Autism is part of his make-up. Does it completely suck sometimes? Totally. It is often really hard? Uh, yep. Do I sometimes completely break down, wish it were any other way but this way? Yes, if I’m completely honest, I do. There are days I curse autism and the wreckage it brings. There are days autism wins in our household. When your nine year old tells you he wants to end his life so as to end the pain, you hate autism.

Do I ever ask, “What if?” Certainly. I wouldn’t be human if I didn’t. I don’t know any autism mom that hasn’t asked that question, maybe even begged to know why her child.

When I do try to picture him without autism, I don’t even see him the way he looks. He would have to look different, in my mind. Does that make sense?

I do worry about the effects of autism on my other two children. As difficult as it is for me as Little Man’s momma, they too deal with the fallout. I know it’s really hard for them sometimes. I also know they are much more compassionate of others with different needs, more patient and understanding because they deal with special needs first hand. Who would they be if Little Man weren’t autistic? What would their relationships be with their brother if he weren’t autistic?

This is why I don’t often think about it, ask what it would be. It leads to so many more questions I can’t answer. Would I take it away if I could? I’ve answered that question before, and I’ll say it again….I love my amazing child, and all the incredible things about  him that autism does bring, but I hate having to watch him try to navigate this world, a world which is not designed to accommodate people like him. I hate how much it hurts him. I hate watching him struggle. So, yes, profoundly yes, I would take it away if I could. But I can’t take it away, and so we journey onward. We are an autism family.

The two of them

Big Man and the Princess are twelve months and nineteen days apart in age. God, in his infinite wisdom (and humor) chose to give us two babies in just over a year, after battling through 18 months of infertility. Since Big Man was 3 1/2 months premature, he was developmentally 9 months old when the Princess was born. Yes, life was interesting. I essentially had two infants who weren’t twins. They don’t even technically qualify as Irish Twins, but they may as well have been. My point is, they’ve never really known anything but having each other around.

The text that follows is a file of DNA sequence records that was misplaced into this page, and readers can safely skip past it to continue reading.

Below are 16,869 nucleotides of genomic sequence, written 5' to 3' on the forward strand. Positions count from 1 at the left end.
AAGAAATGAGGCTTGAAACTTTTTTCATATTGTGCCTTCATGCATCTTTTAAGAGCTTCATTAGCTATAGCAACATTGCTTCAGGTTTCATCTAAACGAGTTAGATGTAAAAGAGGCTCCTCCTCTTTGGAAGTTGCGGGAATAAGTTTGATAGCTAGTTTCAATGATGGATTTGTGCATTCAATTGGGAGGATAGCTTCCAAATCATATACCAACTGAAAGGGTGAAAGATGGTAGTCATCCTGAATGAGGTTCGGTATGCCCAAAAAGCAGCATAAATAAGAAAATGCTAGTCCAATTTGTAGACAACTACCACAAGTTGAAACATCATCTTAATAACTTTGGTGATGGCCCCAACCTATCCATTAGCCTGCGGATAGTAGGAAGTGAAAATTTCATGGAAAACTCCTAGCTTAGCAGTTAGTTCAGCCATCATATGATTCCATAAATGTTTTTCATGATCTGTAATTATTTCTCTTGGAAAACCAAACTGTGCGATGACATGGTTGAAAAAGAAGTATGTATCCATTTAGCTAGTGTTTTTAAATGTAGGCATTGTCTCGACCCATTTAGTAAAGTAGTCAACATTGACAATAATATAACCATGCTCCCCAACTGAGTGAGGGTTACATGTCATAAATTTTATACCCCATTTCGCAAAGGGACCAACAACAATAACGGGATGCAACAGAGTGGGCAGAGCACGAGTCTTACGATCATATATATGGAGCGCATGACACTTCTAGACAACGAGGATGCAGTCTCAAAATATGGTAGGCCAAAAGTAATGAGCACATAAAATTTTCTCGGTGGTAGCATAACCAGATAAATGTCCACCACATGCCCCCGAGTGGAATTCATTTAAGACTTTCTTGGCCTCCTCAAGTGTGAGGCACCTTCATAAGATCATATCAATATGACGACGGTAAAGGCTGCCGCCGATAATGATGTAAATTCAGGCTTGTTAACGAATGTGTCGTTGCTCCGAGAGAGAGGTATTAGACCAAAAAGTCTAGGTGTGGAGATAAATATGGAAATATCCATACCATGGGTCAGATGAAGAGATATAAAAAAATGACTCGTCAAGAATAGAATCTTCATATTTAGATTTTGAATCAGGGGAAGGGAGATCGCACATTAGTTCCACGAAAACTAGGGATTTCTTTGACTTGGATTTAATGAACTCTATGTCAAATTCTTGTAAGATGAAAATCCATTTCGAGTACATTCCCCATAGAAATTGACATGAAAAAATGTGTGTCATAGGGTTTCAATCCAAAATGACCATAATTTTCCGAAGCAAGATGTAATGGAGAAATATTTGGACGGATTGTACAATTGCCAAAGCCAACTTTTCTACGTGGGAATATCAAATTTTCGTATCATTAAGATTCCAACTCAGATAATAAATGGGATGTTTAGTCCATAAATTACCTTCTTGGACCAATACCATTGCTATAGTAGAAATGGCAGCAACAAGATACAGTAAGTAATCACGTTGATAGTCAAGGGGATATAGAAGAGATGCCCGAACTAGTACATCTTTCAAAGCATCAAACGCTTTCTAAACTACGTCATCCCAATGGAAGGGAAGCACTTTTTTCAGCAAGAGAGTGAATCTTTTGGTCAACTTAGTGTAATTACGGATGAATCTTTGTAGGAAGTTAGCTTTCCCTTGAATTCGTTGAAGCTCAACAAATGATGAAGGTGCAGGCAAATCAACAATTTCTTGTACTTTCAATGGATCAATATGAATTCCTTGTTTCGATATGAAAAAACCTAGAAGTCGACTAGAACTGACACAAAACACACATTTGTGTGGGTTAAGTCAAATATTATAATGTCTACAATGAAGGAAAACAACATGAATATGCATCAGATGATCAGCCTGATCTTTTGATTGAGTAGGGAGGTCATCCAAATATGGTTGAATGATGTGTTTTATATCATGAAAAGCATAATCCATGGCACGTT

These two were a unit right out of the gate, as soon as Big Man got over losing my lap to his sister. Through their toddler years, they conspired to push me to my limits. When I heard either their hysterical giggles, or dead silence, I knew trouble was happening. The Princess didn’t call him by his name for years – he was simply “Bruddah.” The little boy across the street recognized them for the entity they were, calling them both by both their names blended into one name. They didn’t even, for the longest time, realize they weren’t the same sex (granted part of that is developmental in nature). And now when we ask Big Man why he, at four years old, cut off ALL of his three-year-old- sister’s hair,  he will say she didn’t want to look like a girl with her relatively long hair. Sigh.

They are now fourteen and thirteen years old, respectively. They don’t fight. They can, and often do, communicate without talking. The Princess was telling me how they are at school – they share the same lunch time and PE period – and it made me tear up to hear her telling of it. They have a special relationship. It’s pretty amazing to watch. They look out for each other. They laugh a lot at each other’s quirks. They build each other up. They will not let anyone tear the other down. They defend each other. They have their own inside jokes. Their friends are entertained by their relationship.

Sometimes it makes me sad…they  have a relationship I will never be part of. I’m their parent. They have a bond they don’t share with their little brother. He isn’t part of that unit. They don’t neglect him, nor do they exclude him. They just have something he isn’t part of, not that he ever complains. I don’t know he even realizes it.

They are at that age girls grow and boys haven’t quite yet hit their growth peak. In other words, the Princess is very nearly the same height as Big Man. They’ve been hearing that question lately if they’re twins. Big Man isn’t a fan, and can’t wait for his growth spurt.  It makes me more aware how close they are though.

I feel blessed to be on the sidelines watching the two of them together. I love the way they are, and am so happy to be able to watch them as they grow up. The two of them….they’re pretty amazing, individually, and together.